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The Times
  • Kitchen Call: Food for thought on Black Friday

  • I do not shop on Black Friday. Not at the mall, not online. I lie around in a turkey haze from the previous day. Maybe I put together a turkey sandwich. Family members must fend for themselves.

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  • I do not shop on Black Friday. Not at the mall, not online. I lie around in a turkey haze from the previous day. Maybe I put together a turkey sandwich. Family members must fend for themselves.
    I did sit at my computer long enough to compile a bunch of interesting food information I have collected over the last weeks that might be of interest to readers:
    Hurricane Sandy can’t keep New York restaurants down
    Myriad Restaurant Group in New York City is recovering from Hurricane Sandy. All of their restaurants are currently open for service and are taking part in a relief initiative to encourage residents and holiday visitors to “Dine Out NYC and Eat Down, Tip Up.” In partnership with City Harvest, local FDNY, NYPD and Modell's Sporting Goods stores, they are accepting food and clothing donations for areas in need. Participating restaurants include Tribeca Grill 375 Greenwich St.; Corton 239 West Broadway; Nobu New York 150 Hudson St.; Nobu Next Door 105 Hudson St.; Nobu Fifty Seven 40 West 57th St.
    Chocolate
    Three chocolate facts: First, according to ABC News, the demand for chocolate increases by nearly 3 percent annually. Second, the average American consumes about 11 pounds of chocolate in a year. And third, more chocolate is purchased in winter than any other season.
    “Chocolatiers are working overtime to keep up with demand as holidays approach,” says Pam Williams, president of Ecole Chocolate Professional School of Chocolate Arts.
    Williams’ and her co-author Jim Eber’s new book, “Raising The Bar: The Future of Fine Chocolate” documents the global journey from cocoa bean to chocolate bar. This book looks at the future of the world's finest chocolate through the eyes of people who “live chocolate” every day and strive to preserve its richest forms for future generations.
    Williams and Eber explore almost every growing region from Ecuador, Bolivia, Columbia, the Dominican Republic, Madagascar, Peru, Southeast Asia, and Costa Rica highlighting the promises and pitfalls ahead for fine chocolate, while unwrapping the possibilities for all of us who believe that life without the very best chocolate is no life at all.
    Lobster and the British royal family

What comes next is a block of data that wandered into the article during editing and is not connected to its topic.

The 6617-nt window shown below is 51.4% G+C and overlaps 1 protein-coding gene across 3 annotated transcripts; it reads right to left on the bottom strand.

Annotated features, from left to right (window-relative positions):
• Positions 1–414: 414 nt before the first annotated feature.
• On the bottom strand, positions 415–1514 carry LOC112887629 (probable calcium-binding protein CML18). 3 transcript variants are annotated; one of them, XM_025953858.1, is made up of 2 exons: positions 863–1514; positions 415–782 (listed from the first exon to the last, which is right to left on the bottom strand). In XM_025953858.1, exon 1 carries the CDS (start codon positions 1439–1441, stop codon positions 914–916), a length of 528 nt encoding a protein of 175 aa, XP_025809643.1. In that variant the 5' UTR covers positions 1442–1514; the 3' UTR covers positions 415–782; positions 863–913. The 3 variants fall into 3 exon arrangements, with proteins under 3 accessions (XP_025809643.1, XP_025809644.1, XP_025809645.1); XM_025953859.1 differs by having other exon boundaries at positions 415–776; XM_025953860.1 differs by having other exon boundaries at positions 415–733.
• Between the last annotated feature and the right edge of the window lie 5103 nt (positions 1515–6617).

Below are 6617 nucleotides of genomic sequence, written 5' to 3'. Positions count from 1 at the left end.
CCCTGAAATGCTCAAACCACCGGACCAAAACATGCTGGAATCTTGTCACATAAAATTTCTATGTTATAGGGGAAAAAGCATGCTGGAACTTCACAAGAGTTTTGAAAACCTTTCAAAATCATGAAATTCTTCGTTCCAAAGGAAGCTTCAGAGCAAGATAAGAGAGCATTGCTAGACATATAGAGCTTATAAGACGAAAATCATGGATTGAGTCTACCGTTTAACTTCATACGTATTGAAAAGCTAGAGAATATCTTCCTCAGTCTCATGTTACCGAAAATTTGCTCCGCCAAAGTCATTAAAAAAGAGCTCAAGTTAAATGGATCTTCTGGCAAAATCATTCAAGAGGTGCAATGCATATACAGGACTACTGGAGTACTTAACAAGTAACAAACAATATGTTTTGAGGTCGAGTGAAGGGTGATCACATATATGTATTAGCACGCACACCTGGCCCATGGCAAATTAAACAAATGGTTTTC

Did you know that lobster was so plentiful in the American colonies that it was used as garden fertilizer? That it was commonly fed to servants and prisoners? In fact, a law was passed in Massachusetts forbidding it to be served to anyone more than twice a week. The British royal family changed all that in the 19th century, bringing lobster from trash fish to luxury dish.
    According to Turner Fisheries of New England, the biggest lobster on record, weighed 44 pounds, and was caught in 1977 off the coast of Nova Scotia.
    Spanish foods
    Page 2 of 2 - New Jersey-based subsidiary Hojiblanca USA, Inc., importer of fine products from Spain, is promoting the health benefits of the traditional Spanish breakfast. The key ingredient is extra virgin olive oil, which contains anti-inflammatory antioxidants that help lower cholesterol and blood pressure, reducing the risk of heart disease, the leading cause of death in the U.S.
    Breakfast in Spain includes orange juice or coffee, an apple, and whole-wheat toast topped with Serrano Spanish ham, tomato slices, and Extra Virgin Olive Oil (the company recommends its own brand). Below is the company’s recipe, for a regional Spanish bread. I have not yet tested this, saving it for a blustery day when the smell of baking bread can warm up the kitchen.
    Andalusian Bread
    3 cups flour
    3 T milk
    1/2 t baking powder and yeast
    3 T extra virgin olive oil
    1-1/2 cups water
    1 t salt
    1 t sugar
    Mix about 1/2 cup flour with the milk, baking powder, and yeast. Roll it all into one firm ball and then set it aside in a bowl covered with warm water for about ten minutes.
    Once the flour has risen, mix it with the rest of the other ingredients to make it into a bigger ball.
    After 10 minutes of mixing the dough put it in a bowl; cover it for about an hour to let it rise. After the hour divide the dough into many pieces and place them in the pan. Put it in the oven at about 350 F for about ten minutes.
    Set aside to cool and when the loaf is hard cut it in slices for breakfast.
    Linda Bassett is the author of “From Apple Pie to Pad Thai: Neighborhood Cooking North of Boston.” Reach her by e-mail at KitchenCall@aol.com. Read Linda’s blog at LindABCooks.wordpress.com. Follow Linda for quick recipes on Twitter at @Kitchencall.
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